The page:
Golite Adrenaline 3 Down bag

I had an ex-military sleeping bag with a short centre/chest zip about 25 years ago which worked well, although it was hoodless, so the Golite Adrenaline 3 that’s in for test doesn’t feel as weird as it might.
It’s very slim fit, and at a whisper under six feet I’m on the limit of the regular length too.
I slipped inside this to try it for size and immediately felt the warmth reflected back at me which is always reassuring.
The fabric is a lightweight ripstop polyester with waterproof Pertex Shield at the foot and head (tent contact zones…), the hood is snug, the zip arrangement will suit left and right handers, and form experience I know is great for tent living if you want to keep your feet warm!

The labels tell another story. “Recycled Content”, some of the fabrics coming from recycling and also we ‘re seeing the new Golite “I’m not Trash” scheme where they will: “…take back and reuse, repurpose, recycle, and/or store for future recycling any GoLite apparel or equipment, regardless of its condition, that the company manufactured since its founding in 1998 (This does not include GoLite footwear, which is made by a separate company).”

Interesting stuff. I’ll have more on the bag when it’s just a little warmer up there.

2 thoughts on “Golite Adrenaline 3 Down bag”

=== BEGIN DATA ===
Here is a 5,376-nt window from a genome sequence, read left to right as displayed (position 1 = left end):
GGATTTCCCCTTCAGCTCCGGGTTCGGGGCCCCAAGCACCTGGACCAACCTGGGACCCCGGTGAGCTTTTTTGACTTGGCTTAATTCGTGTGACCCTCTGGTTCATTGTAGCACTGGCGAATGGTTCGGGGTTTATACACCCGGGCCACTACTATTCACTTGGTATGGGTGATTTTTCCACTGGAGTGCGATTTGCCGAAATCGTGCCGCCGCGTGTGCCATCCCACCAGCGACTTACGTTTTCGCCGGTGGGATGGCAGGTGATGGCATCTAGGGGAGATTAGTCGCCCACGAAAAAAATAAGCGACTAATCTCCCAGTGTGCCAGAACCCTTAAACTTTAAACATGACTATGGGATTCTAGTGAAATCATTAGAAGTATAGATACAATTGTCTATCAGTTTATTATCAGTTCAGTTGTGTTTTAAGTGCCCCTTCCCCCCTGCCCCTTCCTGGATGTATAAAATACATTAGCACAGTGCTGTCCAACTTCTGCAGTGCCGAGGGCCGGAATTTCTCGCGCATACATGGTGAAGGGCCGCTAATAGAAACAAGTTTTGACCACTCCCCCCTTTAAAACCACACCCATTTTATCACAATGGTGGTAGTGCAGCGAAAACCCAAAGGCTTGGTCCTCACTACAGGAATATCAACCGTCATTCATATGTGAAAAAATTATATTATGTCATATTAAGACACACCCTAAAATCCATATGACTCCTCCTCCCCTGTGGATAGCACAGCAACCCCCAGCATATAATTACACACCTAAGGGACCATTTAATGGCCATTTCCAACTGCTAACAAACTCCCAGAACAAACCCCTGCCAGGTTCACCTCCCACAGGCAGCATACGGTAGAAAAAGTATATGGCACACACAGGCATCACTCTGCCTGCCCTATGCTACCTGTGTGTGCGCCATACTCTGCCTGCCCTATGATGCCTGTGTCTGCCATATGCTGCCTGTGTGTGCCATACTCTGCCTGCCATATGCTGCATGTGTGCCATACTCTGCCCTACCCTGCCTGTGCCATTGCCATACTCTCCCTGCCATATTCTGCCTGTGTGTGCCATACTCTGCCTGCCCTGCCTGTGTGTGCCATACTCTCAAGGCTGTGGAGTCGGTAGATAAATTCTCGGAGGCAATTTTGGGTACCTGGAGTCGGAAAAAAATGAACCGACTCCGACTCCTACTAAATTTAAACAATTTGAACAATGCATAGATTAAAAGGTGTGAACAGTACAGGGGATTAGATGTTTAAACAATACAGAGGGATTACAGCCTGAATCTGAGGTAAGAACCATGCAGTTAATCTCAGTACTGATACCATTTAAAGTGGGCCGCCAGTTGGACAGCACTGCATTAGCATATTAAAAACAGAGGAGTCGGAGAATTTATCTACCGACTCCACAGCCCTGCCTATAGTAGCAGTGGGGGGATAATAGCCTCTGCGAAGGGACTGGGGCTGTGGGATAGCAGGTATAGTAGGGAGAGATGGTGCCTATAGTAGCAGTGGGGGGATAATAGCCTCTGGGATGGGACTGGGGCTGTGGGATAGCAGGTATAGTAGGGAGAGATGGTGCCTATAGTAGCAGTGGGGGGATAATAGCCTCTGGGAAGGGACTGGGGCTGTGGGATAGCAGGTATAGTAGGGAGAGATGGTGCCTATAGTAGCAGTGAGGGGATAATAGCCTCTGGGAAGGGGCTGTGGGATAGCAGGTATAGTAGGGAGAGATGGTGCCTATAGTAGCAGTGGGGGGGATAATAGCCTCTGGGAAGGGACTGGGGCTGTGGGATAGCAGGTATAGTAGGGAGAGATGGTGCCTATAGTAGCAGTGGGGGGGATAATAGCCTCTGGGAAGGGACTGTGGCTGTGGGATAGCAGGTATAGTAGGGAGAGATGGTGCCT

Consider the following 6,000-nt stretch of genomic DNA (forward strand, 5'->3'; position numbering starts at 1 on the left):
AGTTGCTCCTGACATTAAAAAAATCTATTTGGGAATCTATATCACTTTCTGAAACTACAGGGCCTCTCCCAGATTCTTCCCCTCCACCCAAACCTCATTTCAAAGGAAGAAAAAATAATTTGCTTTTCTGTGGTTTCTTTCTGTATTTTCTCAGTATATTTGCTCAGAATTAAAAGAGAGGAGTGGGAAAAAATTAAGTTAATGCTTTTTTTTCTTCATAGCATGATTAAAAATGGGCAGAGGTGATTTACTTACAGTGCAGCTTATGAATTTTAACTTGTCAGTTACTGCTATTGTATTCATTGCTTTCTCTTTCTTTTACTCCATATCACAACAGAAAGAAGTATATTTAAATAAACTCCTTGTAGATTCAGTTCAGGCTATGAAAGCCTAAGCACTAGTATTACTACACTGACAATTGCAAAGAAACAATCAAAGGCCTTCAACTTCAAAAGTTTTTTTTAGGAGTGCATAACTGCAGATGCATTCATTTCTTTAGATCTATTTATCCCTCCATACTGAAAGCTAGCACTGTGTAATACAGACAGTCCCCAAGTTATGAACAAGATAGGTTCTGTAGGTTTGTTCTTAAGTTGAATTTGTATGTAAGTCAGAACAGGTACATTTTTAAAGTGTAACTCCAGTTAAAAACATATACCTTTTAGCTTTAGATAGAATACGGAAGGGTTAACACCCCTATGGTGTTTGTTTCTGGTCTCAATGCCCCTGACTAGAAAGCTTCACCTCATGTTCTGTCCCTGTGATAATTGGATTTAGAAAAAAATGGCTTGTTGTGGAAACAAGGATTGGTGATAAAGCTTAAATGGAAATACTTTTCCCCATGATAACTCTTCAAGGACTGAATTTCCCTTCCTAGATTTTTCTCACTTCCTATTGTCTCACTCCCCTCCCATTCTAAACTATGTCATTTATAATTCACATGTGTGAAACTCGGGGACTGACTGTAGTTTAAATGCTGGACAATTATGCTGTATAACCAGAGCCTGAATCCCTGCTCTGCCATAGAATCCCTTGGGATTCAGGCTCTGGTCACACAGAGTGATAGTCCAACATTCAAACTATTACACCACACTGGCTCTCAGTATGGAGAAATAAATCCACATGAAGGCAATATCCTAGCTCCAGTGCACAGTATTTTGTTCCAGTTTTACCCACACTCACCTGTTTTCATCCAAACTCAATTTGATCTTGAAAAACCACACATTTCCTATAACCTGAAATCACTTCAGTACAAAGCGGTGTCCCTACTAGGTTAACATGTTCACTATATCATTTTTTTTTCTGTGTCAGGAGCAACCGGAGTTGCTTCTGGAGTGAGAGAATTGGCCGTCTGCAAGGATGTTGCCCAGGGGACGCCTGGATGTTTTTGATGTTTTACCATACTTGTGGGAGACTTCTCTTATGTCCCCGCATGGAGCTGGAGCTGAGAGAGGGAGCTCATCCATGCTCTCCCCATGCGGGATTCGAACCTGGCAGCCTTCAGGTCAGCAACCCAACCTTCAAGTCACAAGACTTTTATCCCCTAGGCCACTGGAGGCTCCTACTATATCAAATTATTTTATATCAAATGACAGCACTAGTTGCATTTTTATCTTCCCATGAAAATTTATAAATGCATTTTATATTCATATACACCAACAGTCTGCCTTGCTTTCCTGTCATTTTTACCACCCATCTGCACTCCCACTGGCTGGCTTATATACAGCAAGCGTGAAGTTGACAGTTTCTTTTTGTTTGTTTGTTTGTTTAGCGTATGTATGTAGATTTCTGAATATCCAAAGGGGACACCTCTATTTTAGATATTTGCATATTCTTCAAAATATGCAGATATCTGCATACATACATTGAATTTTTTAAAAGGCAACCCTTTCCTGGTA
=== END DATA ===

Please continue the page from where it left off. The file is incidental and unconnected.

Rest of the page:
1. I think a center zip is the way to go, I had a 58 pattern army bag with a center zip and it works. I was pretty close to getting an Adrenaline 0 as my winter bag but in the end went for the versatility of Mont-Bell Down trousers to go with my PHD Minim 500/ME Xero 250 and Alpkit PD200.

    If I get an unexpected cash gift from a kindly old aunt I might get an Adrenaline 0 just for the hell of it. (fat chance)

  2. Not only are down bags a heavy raw on the funds, storage is an issue too.
    It’s the item that Joycee looks forward least to see arriving…

    Versatility is always a winner, for most of us the biggest warmest and most expensive down bag will never pay its way. Modular systems are maybe a leap of faith to use, but maybe it could be the way forward both in performance and in an environmental way as well, less gear combined to do more stuff, and fewer items in long term storage?

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